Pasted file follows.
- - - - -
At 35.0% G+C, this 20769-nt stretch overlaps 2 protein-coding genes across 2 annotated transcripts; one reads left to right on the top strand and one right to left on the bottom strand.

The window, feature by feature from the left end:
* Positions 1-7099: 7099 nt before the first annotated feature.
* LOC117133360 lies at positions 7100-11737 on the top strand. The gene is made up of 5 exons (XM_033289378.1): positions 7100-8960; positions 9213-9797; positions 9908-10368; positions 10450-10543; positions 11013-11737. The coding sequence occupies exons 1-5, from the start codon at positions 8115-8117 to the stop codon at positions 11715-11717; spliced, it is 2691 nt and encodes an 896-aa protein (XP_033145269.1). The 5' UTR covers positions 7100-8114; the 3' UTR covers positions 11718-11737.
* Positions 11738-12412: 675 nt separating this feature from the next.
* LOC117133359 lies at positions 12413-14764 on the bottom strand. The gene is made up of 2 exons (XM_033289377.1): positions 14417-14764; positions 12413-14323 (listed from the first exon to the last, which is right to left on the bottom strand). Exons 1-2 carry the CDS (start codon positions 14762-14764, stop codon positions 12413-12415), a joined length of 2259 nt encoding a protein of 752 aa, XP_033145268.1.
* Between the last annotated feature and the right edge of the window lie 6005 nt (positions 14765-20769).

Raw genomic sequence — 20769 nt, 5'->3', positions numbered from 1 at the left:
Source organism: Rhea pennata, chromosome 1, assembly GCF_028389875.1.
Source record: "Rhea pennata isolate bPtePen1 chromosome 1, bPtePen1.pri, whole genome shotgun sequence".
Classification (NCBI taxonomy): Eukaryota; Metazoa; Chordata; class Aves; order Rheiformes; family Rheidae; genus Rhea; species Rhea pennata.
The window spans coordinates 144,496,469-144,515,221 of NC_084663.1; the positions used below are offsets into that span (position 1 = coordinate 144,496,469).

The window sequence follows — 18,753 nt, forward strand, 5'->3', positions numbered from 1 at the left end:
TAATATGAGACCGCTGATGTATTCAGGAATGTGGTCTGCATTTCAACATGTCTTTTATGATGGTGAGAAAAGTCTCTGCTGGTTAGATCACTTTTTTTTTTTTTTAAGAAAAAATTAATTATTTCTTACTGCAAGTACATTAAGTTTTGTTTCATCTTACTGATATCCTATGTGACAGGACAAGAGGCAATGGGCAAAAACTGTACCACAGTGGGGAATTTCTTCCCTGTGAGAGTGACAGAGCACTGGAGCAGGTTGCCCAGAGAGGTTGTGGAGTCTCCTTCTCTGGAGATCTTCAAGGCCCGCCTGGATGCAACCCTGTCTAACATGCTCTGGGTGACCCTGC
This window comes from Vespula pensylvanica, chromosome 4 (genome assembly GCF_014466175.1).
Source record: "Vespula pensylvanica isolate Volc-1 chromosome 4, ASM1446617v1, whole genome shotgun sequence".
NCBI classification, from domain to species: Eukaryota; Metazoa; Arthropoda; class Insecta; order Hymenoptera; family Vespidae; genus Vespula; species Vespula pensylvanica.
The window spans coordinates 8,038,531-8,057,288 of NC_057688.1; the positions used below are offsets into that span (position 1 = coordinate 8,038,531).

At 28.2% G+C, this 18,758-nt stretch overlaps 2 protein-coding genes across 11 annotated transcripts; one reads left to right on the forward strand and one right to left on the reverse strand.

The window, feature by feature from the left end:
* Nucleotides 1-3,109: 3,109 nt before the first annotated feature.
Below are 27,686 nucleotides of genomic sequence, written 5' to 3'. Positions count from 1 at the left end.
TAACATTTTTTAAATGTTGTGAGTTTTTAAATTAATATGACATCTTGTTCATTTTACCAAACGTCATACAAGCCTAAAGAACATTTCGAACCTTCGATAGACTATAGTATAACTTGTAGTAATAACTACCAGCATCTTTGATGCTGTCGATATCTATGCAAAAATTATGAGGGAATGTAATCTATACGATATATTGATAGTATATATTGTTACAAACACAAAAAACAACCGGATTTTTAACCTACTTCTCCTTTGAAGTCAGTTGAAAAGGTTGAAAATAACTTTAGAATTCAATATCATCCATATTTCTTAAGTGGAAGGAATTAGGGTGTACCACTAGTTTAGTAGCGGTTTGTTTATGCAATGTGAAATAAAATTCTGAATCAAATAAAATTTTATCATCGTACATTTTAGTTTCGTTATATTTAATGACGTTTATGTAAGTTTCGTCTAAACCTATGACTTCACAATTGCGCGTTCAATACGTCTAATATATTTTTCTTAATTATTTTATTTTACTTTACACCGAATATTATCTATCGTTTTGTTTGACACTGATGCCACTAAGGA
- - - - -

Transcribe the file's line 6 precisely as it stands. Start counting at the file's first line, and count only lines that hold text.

* LOC117133359 lies at positions 12413-14764 on the bottom strand. The gene is made up of 2 exons (XM_033289377.1): positions 14417-14764; positions 12413-14323 (listed from the first exon to the last, which is right to left on the bottom strand). Exons 1-2 carry the CDS (start codon positions 14762-14764, stop codon positions 12413-12415), a joined length of 2259 nt encoding a protein of 752 aa, XP_033145268.1.